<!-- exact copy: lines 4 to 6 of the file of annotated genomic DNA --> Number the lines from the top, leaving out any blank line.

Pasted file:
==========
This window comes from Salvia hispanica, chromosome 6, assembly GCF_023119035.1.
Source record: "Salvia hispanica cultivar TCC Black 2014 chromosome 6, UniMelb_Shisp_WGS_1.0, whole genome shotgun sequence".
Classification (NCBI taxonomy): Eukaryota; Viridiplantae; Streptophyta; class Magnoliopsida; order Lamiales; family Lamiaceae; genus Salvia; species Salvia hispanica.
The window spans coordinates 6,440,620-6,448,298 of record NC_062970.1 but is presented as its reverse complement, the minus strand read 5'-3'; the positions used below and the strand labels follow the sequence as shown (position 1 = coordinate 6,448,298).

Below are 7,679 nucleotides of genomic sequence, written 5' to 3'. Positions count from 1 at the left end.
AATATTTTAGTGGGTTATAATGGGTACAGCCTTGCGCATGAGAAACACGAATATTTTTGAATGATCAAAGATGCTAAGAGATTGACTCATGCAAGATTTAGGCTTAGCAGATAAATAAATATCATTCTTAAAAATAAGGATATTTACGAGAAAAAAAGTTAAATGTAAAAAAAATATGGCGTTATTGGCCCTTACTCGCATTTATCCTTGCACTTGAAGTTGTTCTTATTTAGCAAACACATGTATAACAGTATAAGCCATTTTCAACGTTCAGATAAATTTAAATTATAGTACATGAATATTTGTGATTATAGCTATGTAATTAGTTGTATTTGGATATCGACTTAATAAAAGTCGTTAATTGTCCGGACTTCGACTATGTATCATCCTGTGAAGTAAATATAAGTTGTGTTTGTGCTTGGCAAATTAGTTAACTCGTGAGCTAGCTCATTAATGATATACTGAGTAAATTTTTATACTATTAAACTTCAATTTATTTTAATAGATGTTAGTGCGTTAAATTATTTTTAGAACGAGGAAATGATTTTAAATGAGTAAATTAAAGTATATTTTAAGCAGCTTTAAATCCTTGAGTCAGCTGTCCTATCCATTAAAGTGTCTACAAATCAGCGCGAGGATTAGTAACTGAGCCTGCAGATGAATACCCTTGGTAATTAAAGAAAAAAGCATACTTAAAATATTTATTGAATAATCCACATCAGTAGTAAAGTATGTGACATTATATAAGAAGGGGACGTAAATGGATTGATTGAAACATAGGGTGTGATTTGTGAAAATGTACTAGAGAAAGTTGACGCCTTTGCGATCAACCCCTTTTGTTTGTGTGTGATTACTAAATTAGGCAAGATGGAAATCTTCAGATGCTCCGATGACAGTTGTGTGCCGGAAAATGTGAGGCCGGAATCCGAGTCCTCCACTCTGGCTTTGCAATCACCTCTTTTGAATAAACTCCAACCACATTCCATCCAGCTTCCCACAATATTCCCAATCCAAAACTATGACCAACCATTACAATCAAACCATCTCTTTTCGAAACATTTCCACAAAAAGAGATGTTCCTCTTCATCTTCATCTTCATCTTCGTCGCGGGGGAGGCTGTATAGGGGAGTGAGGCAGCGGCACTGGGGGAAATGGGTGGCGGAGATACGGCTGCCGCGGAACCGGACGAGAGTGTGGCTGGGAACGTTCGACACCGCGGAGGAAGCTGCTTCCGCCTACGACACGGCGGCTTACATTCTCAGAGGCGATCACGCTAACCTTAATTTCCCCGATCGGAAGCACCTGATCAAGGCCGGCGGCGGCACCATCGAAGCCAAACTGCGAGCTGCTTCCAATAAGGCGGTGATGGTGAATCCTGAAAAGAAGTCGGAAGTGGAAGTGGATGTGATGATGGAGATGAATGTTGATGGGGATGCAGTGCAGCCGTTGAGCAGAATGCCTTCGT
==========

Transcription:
The window spans coordinates 6,440,620-6,448,298 of record NC_062970.1 but is presented as its reverse complement, the minus strand read 5'-3'; the positions used below and the strand labels follow the sequence as shown (position 1 = coordinate 6,448,298).

Below are 7,679 nucleotides of genomic sequence, written 5' to 3'. Positions count from 1 at the left end.
AATATTTTAGTGGGTTATAATGGGTACAGCCTTGCGCATGAGAAACACGAATATTTTTGAATGATCAAAGATGCTAAGAGATTGACTCATGCAAGATTTAGGCTTAGCAGATAAATAAATATCATTCTTAAAAATAAGGATATTTACGAGAAAAAAAGTTAAATGTAAAAAAAATATGGCGTTATTGGCCCTTACTCGCATTTATCCTTGCACTTGAAGTTGTTCTTATTTAGCAAACACATGTATAACAGTATAAGCCATTTTCAACGTTCAGATAAATTTAAATTATAGTACATGAATATTTGTGATTATAGCTATGTAATTAGTTGTATTTGGATATCGACTTAATAAAAGTCGTTAATTGTCCGGACTTCGACTATGTATCATCCTGTGAAGTAAATATAAGTTGTGTTTGTGCTTGGCAAATTAGTTAACTCGTGAGCTAGCTCATTAATGATATACTGAGTAAATTTTTATACTATTAAACTTCAATTTATTTTAATAGATGTTAGTGCGTTAAATTATTTTTAGAACGAGGAAATGATTTTAAATGAGTAAATTAAAGTATATTTTAAGCAGCTTTAAATCCTTGAGTCAGCTGTCCTATCCATTAAAGTGTCTACAAATCAGCGCGAGGATTAGTAACTGAGCCTGCAGATGAATACCCTTGGTAATTAAAGAAAAAAGCATACTTAAAATATTTATTGAATAATCCACATCAGTAGTAAAGTATGTGACATTATATAAGAAGGGGACGTAAATGGATTGATTGAAACATAGGGTGTGATTTGTGAAAATGTACTAGAGAAAGTTGACGCCTTTGCGATCAACCCCTTTTGTTTGTGTGTGATTACTAAATTAGGCAAGATGGAAATCTTCAGATGCTCCGATGACAGTTGTGTGCCGGAAAATGTGAGGCCGGAATCCGAGTCCTCCACTCTGGCTTTGCAATCACCTCTTTTGAATAAACTCCAACCACATTCCATCCAGCTTCCCACAATATTCCCAATCCAAAACTATGACCAACCATTACAATCAAACCATCTCTTTTCGAAACATTTCCACAAAAAGAGATGTTCCTCTTCATCTTCATCTTCATCTTCGTCGCGGGGGAGGCTGTATAGGGGAGTGAGGCAGCGGCACTGGGGGAAATGGGTGGCGGAGATACGGCTGCCGCGGAACCGGACGAGAGTGTGGCTGGGAACGTTCGACACCGCGGAGGAAGCTGCTTCCGCCTACGACACGGCGGCTTACATTCTCAGAGGCGATCACGCTAACCTTAATTTCCCCGATCGGAAGCACCTGATCAAGGCCGGCGGCGGCACCATCGAAGCCAAACTGCGAGCTGCTTCCAATAAGGCGGTGATGGTGAATCCTGAAAAGAAGTCGGAAGTGGAAGTGGATGTGATGATGGAGATGAATGTTGATGGGGATGCAGTGCAGCCGTTGAGCAGAATGCCTTCGT